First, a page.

Lunch at Pineapple Hotel with former Broncos’ Media manager, Trad McLean and his father, Mike, better known as Dolly. I played against ‘Dolly’ in 1975, when he was captain-coach of Port Macquarie and I was contracted to Wingham Tigers. Carole Atherton, who I caught up with yesterday, nursed with Dolly’s sister, Jo, who died from leukemia, aged just 32. Trad is enjoying his new role as Media Manager for Containers for Change.
A gentleman, surname, Coorey, who was born at Casino in northern New South Wales, comments on my Men of League polo, and says he how much he respects the work of the Foundation.
Buy ‘The Big O’ (The Life and Times of Olsen Filipaina) at Dymocks city book shop. Filipaina played 29 rugby league Tests for New Zealand between 1977 and 1986. A group of indigenous kids jump in front of other people to board the council bus I am on, and then play Rap music at the back of the bus.
Walk to Stafford Tavern, along Kedron Brook, crossing at a shallow point, where a council mower, driven by a Kiwi bloke, also fords. Walk along the Brook with the charming Ethel Daley, whose son-in-law is marketing guru, Terry Reader. Ethel’s maiden name was Moffiti, with the family hailing from north of Milan, in Italy. She and husband, Keith, grew up at Mt Isa.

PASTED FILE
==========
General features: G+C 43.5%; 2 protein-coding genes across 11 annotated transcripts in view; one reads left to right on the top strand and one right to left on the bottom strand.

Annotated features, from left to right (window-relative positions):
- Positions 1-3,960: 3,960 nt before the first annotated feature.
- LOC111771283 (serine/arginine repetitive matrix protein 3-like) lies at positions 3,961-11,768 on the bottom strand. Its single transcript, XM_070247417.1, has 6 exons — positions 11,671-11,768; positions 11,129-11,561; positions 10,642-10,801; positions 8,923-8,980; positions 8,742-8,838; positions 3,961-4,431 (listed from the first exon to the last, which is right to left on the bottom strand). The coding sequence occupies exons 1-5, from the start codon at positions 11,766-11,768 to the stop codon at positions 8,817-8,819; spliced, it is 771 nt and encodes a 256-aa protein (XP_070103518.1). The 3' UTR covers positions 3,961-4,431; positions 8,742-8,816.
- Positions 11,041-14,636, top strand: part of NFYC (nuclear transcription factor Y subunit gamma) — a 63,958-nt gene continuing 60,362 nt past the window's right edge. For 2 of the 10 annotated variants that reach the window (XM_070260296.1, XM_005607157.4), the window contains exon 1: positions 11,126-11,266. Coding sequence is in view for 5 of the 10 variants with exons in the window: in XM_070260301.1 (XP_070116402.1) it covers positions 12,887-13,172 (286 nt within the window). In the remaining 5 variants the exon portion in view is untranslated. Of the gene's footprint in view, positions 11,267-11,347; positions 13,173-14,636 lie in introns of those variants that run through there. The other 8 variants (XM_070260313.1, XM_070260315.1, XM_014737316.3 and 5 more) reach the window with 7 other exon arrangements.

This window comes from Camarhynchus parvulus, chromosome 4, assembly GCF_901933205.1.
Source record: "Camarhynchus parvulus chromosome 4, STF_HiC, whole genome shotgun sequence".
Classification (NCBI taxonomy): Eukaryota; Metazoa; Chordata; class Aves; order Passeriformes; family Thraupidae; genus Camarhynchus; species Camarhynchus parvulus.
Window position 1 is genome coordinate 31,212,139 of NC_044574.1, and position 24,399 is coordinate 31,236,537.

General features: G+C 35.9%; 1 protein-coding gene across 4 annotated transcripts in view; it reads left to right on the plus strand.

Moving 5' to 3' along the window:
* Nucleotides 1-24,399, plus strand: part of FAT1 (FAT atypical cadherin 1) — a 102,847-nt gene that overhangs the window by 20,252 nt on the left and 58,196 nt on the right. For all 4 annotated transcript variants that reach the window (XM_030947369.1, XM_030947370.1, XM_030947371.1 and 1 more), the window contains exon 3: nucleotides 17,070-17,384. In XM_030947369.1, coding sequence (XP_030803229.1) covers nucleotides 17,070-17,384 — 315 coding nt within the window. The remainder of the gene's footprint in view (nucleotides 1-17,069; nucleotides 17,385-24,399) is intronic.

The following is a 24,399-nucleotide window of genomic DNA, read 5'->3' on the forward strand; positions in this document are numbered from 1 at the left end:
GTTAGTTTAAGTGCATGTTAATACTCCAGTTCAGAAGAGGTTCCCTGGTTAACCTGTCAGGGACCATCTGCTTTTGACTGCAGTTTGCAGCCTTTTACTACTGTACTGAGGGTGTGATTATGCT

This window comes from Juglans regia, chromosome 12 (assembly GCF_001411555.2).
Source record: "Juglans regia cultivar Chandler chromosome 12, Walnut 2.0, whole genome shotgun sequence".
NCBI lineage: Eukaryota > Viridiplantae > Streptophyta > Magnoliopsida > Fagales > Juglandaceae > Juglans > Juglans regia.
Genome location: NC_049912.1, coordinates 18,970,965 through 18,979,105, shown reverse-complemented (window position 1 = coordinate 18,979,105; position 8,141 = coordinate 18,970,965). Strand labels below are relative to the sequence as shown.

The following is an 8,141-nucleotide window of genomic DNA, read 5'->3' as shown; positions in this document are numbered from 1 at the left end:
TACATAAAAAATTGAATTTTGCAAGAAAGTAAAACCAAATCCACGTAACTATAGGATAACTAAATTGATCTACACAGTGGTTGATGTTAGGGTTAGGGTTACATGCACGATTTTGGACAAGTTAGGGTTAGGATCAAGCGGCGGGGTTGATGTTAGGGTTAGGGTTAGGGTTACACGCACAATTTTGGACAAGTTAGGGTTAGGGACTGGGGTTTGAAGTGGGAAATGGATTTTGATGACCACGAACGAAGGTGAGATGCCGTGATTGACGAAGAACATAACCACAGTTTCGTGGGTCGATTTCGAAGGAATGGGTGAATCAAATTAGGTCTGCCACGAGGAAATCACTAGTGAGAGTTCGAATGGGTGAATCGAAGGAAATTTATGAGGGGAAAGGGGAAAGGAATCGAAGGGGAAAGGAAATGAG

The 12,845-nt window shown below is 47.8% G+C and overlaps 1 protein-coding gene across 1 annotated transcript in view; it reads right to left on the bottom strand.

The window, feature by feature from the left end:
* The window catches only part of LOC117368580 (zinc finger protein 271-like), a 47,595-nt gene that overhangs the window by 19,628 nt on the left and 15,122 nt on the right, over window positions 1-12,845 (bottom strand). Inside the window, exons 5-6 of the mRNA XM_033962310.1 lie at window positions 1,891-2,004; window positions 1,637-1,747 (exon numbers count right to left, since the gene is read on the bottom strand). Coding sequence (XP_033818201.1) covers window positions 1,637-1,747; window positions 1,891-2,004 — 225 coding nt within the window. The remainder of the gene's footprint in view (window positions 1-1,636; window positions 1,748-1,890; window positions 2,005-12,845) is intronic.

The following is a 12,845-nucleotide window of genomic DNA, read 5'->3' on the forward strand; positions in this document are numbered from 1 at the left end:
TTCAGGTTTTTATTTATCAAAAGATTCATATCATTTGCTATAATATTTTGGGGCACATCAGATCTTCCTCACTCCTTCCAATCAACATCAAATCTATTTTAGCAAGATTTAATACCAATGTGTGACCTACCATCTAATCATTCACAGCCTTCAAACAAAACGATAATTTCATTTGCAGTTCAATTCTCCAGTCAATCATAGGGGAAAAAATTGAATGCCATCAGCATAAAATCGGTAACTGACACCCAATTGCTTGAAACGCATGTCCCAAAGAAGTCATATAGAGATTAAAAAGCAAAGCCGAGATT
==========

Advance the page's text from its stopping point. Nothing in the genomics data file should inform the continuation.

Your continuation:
One of the pub patrons says the fact Bali is off limits because of Covid, means that all the ‘scum’ who travelled there, are now on our beaches. A touch cynical, perhaps.
THURSDAY, DECEMBER 31
Australian singer/songwriter, Paul Kelly dominates ABC television’s New Year’s coverage. Indigenous singer, Casey Donovan has a great voice.
Prime Minister, Scott Morrison praises our indomitable spirit, in the face of the Covid crisis, and pronounces indomitable correctly, unlike the SKY newsreader, who has no idea.
My old footy club, Murwillumbah Brothers stage a New Year’s Eve fireworks event at their Dorothy Street clubhouse.
FRIDAY, JANUARY 1 2021
Welcome 2021. You have to be better than 2020. You haven’t got much to beat.
Evidently there were only 6,000 flu cases in Queensland last year, a huge drop on previous years.
Sydney Thunder batsman, Usman Khawaja is very funny, as he provides comments from the field at Metricon, in the Big Bash match against the Renegades. The Pakistan born 34-year-old says he is blessed to live in Australia.
There is an amazing brawl in a college football game from the US – Mississippi State v Tulsa.